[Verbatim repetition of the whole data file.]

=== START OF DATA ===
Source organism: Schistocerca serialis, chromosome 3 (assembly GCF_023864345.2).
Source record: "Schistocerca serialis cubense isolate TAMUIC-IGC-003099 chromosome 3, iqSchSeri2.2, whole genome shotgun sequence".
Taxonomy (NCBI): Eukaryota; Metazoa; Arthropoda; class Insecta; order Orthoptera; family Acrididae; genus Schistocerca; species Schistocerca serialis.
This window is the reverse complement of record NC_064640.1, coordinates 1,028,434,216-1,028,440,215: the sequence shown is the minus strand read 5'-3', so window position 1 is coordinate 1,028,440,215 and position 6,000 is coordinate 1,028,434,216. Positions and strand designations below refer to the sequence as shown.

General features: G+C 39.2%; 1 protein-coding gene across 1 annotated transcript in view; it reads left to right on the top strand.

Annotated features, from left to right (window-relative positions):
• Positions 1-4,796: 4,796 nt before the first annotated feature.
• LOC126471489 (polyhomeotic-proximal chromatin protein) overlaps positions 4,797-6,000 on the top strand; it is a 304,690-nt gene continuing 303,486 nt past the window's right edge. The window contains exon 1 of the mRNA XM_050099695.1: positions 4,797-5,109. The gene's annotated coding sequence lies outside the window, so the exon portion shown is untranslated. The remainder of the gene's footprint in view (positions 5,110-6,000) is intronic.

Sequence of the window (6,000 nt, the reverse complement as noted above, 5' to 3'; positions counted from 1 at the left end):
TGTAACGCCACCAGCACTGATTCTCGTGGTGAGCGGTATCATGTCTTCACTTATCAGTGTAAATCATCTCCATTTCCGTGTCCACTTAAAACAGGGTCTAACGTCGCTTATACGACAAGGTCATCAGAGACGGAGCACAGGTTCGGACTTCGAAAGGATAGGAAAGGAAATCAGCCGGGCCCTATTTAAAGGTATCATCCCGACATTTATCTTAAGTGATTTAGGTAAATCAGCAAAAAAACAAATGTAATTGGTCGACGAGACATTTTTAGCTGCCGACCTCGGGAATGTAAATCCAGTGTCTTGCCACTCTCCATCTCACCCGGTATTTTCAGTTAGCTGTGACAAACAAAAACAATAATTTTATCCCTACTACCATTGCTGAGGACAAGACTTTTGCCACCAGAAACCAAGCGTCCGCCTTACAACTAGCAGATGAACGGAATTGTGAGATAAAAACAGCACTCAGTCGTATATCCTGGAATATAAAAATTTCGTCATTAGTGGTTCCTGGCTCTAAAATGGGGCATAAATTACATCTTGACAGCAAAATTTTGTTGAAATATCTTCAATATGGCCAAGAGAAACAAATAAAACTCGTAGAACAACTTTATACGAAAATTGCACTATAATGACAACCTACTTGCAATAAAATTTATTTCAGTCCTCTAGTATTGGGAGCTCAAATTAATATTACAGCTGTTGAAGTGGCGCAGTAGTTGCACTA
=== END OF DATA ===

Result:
Source organism: Schistocerca serialis, chromosome 3 (assembly GCF_023864345.2).
Source record: "Schistocerca serialis cubense isolate TAMUIC-IGC-003099 chromosome 3, iqSchSeri2.2, whole genome shotgun sequence".
Taxonomy (NCBI): Eukaryota; Metazoa; Arthropoda; class Insecta; order Orthoptera; family Acrididae; genus Schistocerca; species Schistocerca serialis.
This window is the reverse complement of record NC_064640.1, coordinates 1,028,434,216-1,028,440,215: the sequence shown is the minus strand read 5'-3', so window position 1 is coordinate 1,028,440,215 and position 6,000 is coordinate 1,028,434,216. Positions and strand designations below refer to the sequence as shown.

General features: G+C 39.2%; 1 protein-coding gene across 1 annotated transcript in view; it reads left to right on the top strand.

Annotated features, from left to right (window-relative positions):
• Positions 1-4,796: 4,796 nt before the first annotated feature.
• LOC126471489 (polyhomeotic-proximal chromatin protein) overlaps positions 4,797-6,000 on the top strand; it is a 304,690-nt gene continuing 303,486 nt past the window's right edge. The window contains exon 1 of the mRNA XM_050099695.1: positions 4,797-5,109. The gene's annotated coding sequence lies outside the window, so the exon portion shown is untranslated. The remainder of the gene's footprint in view (positions 5,110-6,000) is intronic.

Sequence of the window (6,000 nt, the reverse complement as noted above, 5' to 3'; positions counted from 1 at the left end):
TGTAACGCCACCAGCACTGATTCTCGTGGTGAGCGGTATCATGTCTTCACTTATCAGTGTAAATCATCTCCATTTCCGTGTCCACTTAAAACAGGGTCTAACGTCGCTTATACGACAAGGTCATCAGAGACGGAGCACAGGTTCGGACTTCGAAAGGATAGGAAAGGAAATCAGCCGGGCCCTATTTAAAGGTATCATCCCGACATTTATCTTAAGTGATTTAGGTAAATCAGCAAAAAAACAAATGTAATTGGTCGACGAGACATTTTTAGCTGCCGACCTCGGGAATGTAAATCCAGTGTCTTGCCACTCTCCATCTCACCCGGTATTTTCAGTTAGCTGTGACAAACAAAAACAATAATTTTATCCCTACTACCATTGCTGAGGACAAGACTTTTGCCACCAGAAACCAAGCGTCCGCCTTACAACTAGCAGATGAACGGAATTGTGAGATAAAAACAGCACTCAGTCGTATATCCTGGAATATAAAAATTTCGTCATTAGTGGTTCCTGGCTCTAAAATGGGGCATAAATTACATCTTGACAGCAAAATTTTGTTGAAATATCTTCAATATGGCCAAGAGAAACAAATAAAACTCGTAGAACAACTTTATACGAAAATTGCACTATAATGACAACCTACTTGCAATAAAATTTATTTCAGTCCTCTAGTATTGGGAGCTCAAATTAATATTACAGCTGTTGAAGTGGCGCAGTAGTTGCACTA